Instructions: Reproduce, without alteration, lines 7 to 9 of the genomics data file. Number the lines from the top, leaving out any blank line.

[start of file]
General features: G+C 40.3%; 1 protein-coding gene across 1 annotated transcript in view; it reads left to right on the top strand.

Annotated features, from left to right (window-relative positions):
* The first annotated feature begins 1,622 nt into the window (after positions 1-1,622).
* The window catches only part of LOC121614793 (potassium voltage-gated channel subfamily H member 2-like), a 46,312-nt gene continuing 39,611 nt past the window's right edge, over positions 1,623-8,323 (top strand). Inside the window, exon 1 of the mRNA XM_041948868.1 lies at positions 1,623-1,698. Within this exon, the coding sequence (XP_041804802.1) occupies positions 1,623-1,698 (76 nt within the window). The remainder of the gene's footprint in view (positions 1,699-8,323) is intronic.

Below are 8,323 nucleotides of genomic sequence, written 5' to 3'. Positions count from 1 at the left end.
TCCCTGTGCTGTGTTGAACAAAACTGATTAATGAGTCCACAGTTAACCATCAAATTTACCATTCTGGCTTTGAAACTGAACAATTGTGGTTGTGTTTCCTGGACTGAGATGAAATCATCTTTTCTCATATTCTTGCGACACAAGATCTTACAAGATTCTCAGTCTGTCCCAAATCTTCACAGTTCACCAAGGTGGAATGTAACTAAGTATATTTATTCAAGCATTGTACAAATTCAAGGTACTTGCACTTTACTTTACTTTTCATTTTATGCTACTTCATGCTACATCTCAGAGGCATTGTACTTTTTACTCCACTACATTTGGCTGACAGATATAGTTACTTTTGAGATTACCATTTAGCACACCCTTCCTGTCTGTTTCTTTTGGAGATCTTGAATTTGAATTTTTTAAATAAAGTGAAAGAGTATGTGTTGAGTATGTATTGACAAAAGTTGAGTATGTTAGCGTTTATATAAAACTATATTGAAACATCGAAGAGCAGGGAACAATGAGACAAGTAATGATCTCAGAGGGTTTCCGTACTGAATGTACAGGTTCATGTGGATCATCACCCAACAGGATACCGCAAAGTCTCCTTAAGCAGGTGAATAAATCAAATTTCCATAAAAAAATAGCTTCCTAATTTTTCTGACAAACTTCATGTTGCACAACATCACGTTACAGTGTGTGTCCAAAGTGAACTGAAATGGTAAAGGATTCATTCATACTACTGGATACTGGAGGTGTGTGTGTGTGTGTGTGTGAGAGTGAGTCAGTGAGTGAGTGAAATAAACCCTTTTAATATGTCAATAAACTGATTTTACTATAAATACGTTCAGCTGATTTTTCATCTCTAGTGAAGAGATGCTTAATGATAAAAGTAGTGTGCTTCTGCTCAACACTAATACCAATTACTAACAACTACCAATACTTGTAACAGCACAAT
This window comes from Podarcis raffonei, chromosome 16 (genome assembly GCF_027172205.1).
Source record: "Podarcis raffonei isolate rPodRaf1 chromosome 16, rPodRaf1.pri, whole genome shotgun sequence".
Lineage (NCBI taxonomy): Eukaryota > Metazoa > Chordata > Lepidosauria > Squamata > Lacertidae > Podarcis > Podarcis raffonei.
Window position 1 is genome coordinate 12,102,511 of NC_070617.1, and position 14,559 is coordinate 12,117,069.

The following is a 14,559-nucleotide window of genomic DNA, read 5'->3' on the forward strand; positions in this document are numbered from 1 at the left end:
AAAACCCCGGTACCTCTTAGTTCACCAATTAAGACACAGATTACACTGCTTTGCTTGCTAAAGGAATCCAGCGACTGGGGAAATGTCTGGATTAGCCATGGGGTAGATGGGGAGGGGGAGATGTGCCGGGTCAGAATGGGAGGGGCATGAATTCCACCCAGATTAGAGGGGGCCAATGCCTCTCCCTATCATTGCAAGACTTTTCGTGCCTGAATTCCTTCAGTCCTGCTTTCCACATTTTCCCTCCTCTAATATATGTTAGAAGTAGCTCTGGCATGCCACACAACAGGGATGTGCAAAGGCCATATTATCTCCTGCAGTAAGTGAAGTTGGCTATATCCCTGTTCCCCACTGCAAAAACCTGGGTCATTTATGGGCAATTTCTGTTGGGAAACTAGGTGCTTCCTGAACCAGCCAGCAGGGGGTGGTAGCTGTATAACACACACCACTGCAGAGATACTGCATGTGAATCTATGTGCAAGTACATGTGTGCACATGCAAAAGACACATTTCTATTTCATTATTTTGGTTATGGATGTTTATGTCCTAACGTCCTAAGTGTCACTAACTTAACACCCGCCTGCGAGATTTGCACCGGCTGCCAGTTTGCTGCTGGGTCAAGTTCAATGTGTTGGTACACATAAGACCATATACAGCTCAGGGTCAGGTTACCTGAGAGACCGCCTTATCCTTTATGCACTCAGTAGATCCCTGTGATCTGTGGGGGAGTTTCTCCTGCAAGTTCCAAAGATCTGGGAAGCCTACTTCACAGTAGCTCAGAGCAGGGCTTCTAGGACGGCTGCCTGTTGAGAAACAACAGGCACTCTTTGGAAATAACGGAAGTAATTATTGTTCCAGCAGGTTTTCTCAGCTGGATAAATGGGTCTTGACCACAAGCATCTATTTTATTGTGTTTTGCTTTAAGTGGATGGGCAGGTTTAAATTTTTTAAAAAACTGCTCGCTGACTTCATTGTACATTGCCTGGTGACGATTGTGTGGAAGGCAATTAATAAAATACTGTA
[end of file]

This window comes from Podarcis raffonei, chromosome 16 (genome assembly GCF_027172205.1).
Source record: "Podarcis raffonei isolate rPodRaf1 chromosome 16, rPodRaf1.pri, whole genome shotgun sequence".
Lineage (NCBI taxonomy): Eukaryota > Metazoa > Chordata > Lepidosauria > Squamata > Lacertidae > Podarcis > Podarcis raffonei.